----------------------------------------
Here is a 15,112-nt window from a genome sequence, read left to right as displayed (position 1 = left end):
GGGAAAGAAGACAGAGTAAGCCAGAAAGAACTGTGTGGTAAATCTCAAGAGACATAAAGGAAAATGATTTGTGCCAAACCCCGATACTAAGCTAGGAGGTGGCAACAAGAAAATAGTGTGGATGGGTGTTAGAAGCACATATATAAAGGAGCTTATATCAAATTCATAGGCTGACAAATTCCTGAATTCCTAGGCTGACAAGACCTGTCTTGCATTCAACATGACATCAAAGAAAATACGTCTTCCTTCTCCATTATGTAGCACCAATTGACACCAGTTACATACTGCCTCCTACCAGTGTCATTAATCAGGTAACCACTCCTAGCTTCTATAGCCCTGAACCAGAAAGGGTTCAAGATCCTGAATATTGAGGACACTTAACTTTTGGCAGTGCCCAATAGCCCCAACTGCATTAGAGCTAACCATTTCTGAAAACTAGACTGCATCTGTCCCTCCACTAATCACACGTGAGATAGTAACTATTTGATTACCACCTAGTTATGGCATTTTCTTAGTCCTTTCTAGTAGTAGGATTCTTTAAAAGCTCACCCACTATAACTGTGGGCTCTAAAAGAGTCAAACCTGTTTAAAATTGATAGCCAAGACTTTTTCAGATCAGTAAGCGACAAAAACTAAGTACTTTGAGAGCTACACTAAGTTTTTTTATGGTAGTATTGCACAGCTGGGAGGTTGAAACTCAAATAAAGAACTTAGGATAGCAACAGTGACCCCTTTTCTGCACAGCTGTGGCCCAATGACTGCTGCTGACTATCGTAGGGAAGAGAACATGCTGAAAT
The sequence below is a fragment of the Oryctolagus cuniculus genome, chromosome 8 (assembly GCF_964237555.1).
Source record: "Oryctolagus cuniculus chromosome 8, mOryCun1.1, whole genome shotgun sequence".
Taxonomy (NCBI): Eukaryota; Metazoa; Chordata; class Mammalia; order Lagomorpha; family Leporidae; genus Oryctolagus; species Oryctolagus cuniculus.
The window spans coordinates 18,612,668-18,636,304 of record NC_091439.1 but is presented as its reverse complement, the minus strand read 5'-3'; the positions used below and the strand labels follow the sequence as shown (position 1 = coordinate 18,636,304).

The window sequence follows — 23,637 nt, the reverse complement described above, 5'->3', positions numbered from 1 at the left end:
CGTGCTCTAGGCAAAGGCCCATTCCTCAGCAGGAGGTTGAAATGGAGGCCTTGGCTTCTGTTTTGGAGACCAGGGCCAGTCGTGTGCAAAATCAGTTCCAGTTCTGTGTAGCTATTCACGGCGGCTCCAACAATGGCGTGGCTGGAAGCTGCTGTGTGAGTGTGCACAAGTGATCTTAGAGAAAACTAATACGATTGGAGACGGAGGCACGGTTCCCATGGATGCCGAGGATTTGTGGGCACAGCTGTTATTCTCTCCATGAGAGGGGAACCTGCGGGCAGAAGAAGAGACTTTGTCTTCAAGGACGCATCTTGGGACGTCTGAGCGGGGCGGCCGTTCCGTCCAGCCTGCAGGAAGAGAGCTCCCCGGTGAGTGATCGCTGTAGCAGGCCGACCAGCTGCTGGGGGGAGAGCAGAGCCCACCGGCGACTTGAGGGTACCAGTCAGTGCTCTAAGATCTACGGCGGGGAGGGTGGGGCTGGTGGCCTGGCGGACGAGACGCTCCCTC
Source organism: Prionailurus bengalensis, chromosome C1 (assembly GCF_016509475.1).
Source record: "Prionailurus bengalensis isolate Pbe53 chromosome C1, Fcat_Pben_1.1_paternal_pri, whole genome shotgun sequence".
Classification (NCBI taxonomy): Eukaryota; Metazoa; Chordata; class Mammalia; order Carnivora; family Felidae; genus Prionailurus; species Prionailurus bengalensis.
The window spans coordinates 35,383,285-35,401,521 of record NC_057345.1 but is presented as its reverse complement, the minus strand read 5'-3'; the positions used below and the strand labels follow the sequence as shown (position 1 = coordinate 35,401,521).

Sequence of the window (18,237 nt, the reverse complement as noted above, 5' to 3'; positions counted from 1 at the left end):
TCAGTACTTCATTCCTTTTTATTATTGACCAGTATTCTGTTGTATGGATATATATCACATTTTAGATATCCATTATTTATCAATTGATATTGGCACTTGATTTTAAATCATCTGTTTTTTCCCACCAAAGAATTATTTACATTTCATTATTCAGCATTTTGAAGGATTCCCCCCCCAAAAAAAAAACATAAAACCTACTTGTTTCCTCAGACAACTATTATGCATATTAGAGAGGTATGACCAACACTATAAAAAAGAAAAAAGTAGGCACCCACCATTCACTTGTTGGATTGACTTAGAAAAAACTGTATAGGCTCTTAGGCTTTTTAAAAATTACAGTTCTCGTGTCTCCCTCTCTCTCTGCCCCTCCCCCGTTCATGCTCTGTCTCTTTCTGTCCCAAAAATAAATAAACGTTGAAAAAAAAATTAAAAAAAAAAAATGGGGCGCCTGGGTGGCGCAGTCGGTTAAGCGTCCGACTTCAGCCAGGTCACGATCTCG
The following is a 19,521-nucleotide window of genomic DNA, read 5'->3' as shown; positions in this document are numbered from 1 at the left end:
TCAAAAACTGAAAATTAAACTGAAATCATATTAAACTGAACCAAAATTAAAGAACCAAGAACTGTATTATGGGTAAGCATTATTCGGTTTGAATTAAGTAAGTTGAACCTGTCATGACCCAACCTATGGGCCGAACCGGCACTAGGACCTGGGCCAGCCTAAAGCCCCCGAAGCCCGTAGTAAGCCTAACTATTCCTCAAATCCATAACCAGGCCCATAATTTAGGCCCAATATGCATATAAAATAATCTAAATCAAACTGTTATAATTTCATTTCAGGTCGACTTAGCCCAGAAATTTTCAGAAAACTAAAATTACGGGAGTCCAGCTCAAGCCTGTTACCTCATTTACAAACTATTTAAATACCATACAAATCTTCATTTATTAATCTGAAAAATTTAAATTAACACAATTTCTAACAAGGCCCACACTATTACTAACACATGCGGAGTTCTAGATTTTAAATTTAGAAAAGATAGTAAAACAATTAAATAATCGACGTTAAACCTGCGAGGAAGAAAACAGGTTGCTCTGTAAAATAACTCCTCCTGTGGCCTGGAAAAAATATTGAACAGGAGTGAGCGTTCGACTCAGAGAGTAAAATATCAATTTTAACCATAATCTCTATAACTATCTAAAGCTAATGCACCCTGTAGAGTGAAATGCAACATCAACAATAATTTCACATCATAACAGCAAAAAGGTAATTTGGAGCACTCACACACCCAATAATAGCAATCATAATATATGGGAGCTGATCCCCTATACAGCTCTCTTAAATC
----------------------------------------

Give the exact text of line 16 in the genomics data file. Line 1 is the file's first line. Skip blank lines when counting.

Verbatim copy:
TCAAAAACTGAAAATTAAACTGAAATCATATTAAACTGAACCAAAATTAAAGAACCAAGAACTGTATTATGGGTAAGCATTATTCGGTTTGAATTAAGTAAGTTGAACCTGTCATGACCCAACCTATGGGCCGAACCGGCACTAGGACCTGGGCCAGCCTAAAGCCCCCGAAGCCCGTAGTAAGCCTAACTATTCCTCAAATCCATAACCAGGCCCATAATTTAGGCCCAATATGCATATAAAATAATCTAAATCAAACTGTTATAATTTCATTTCAGGTCGACTTAGCCCAGAAATTTTCAGAAAACTAAAATTACGGGAGTCCAGCTCAAGCCTGTTACCTCATTTACAAACTATTTAAATACCATACAAATCTTCATTTATTAATCTGAAAAATTTAAATTAACACAATTTCTAACAAGGCCCACACTATTACTAACACATGCGGAGTTCTAGATTTTAAATTTAGAAAAGATAGTAAAACAATTAAATAATCGACGTTAAACCTGCGAGGAAGAAAACAGGTTGCTCTGTAAAATAACTCCTCCTGTGGCCTGGAAAAAATATTGAACAGGAGTGAGCGTTCGACTCAGAGAGTAAAATATCAATTTTAACCATAATCTCTATAACTATCTAAAGCTAATGCACCCTGTAGAGTGAAATGCAACATCAACAATAATTTCACATCATAACAGCAAAAAGGTAATTTGGAGCACTCACACACCCAATAATAGCAATCATAATATATGGGAGCTGATCCCCTATACAGCTCTCTTAAATC